“Yeah, I don’t know,” he says. “I don’t know that you can train for that, or practice for that, or rehearse for that. And, you know, that’s certainly what — in the first debate — I was trying to do. I was like, ‘Alright, if I’m asked this, I will say that.’ You know, ‘It’s important that every answer be structured in the following way.’ It is almost paralyzing, and what is so much more powerful — and perhaps liberating — is: Just say what’s on your mind, regardless of whether you hit all the necessary points.”
That, of course, is basically what he’s been saying about the rest of the race, not just the debate stage. He prefers campaigning by knocking on doors, because of the spontaneity, he says. Which, I point out, is “the opposite of —”
“Which is the opposite of a debate! The debate is the furthest afield from that!” He seems buoyed by this gloomy fact. “People have their rehearsed attack lines, or their, you know, zingers. Or the thing they want to meme, or trend on Twitter. Um, and I suck at that!”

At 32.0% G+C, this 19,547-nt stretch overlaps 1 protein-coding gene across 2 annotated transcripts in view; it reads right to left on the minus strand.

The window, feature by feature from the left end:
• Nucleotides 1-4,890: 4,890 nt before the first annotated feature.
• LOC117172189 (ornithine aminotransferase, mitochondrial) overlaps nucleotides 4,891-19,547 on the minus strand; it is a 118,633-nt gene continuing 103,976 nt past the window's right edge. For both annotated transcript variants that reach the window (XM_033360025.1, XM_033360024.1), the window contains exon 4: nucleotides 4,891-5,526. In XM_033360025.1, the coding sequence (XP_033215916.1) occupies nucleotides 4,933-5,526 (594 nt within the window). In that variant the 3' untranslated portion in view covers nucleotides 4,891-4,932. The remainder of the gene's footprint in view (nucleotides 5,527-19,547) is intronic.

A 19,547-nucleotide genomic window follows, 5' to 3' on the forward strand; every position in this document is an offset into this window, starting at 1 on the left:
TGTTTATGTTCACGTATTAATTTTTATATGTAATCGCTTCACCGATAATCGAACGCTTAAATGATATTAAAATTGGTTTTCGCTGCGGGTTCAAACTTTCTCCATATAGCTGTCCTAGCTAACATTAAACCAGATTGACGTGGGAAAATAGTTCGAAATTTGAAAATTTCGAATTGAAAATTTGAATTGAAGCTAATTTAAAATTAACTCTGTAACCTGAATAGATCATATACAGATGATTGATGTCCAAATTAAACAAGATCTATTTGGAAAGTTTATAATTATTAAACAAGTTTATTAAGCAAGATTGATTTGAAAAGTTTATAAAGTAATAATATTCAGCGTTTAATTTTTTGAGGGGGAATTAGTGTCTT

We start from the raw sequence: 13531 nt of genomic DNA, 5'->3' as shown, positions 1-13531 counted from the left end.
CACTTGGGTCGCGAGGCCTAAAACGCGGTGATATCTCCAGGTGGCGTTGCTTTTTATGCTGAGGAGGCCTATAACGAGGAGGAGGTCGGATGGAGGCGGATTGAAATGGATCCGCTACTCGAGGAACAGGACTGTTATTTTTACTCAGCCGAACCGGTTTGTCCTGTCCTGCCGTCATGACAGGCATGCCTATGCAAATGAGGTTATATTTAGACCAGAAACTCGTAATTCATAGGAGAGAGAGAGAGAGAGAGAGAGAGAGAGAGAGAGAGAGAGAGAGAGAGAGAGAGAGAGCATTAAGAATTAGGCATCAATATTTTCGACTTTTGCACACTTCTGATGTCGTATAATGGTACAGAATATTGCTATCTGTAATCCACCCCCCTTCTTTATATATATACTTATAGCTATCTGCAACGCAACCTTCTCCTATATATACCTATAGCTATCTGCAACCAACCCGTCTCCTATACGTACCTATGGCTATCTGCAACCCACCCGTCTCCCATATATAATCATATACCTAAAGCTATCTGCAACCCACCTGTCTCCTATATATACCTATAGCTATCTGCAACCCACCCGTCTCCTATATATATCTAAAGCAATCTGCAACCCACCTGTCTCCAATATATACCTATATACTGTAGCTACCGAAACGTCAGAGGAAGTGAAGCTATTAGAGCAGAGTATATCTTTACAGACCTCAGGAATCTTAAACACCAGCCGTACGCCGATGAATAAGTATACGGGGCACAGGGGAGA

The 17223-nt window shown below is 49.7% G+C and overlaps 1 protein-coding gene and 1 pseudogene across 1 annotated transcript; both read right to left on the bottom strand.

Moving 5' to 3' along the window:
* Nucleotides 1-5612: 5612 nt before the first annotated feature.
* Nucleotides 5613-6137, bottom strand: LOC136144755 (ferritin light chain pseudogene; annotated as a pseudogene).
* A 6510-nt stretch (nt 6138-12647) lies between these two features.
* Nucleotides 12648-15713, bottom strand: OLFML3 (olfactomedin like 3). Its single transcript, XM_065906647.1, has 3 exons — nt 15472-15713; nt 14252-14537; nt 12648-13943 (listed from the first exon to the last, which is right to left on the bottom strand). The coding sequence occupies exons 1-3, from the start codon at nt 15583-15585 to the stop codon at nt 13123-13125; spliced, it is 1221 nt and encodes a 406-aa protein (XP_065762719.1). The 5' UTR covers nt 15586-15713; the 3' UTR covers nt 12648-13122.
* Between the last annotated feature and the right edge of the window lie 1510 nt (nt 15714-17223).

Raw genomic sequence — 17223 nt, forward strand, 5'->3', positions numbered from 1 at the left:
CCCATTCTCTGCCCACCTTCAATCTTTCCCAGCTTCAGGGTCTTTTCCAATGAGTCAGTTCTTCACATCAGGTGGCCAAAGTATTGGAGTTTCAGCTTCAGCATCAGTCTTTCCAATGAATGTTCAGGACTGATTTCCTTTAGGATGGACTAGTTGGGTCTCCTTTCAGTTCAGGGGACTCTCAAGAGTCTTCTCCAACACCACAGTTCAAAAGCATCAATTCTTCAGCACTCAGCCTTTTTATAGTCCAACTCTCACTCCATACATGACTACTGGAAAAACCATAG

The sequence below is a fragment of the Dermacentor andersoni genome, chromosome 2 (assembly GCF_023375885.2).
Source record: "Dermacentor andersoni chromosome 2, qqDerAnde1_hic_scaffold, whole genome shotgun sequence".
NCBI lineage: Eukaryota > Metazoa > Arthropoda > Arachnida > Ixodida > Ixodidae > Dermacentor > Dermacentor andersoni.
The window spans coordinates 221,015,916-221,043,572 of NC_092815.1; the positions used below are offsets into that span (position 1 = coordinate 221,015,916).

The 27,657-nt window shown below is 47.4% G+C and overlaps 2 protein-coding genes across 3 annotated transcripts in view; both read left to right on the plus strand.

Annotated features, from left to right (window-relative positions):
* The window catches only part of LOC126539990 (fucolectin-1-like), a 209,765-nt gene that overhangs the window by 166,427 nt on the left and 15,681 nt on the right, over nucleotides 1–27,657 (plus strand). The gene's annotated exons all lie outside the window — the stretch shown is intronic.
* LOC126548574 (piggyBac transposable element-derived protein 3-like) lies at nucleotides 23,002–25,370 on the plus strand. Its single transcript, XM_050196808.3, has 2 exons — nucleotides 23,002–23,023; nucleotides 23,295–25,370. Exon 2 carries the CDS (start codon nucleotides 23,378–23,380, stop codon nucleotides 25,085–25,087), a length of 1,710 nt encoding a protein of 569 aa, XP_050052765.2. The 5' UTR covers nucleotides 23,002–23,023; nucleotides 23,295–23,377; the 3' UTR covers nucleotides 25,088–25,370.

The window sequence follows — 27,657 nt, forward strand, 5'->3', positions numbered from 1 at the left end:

Which, inevitably, leads us back to the wager that O’Rourke is now making. That if he can just be himself — just more — that he might still have a path to the White House.
“So how can I connect with you through the airwaves, back where you’re watching the debate, in a way that feels like I’m at your door? I don’t know if I can do that — that’s a really tall order. But that’s what I want to do! And so,” he says, plowing forward, “I think approaching it the same way I approach knocking on a door is gonna be my take on this one. And, for good or for bad, that will be my way.”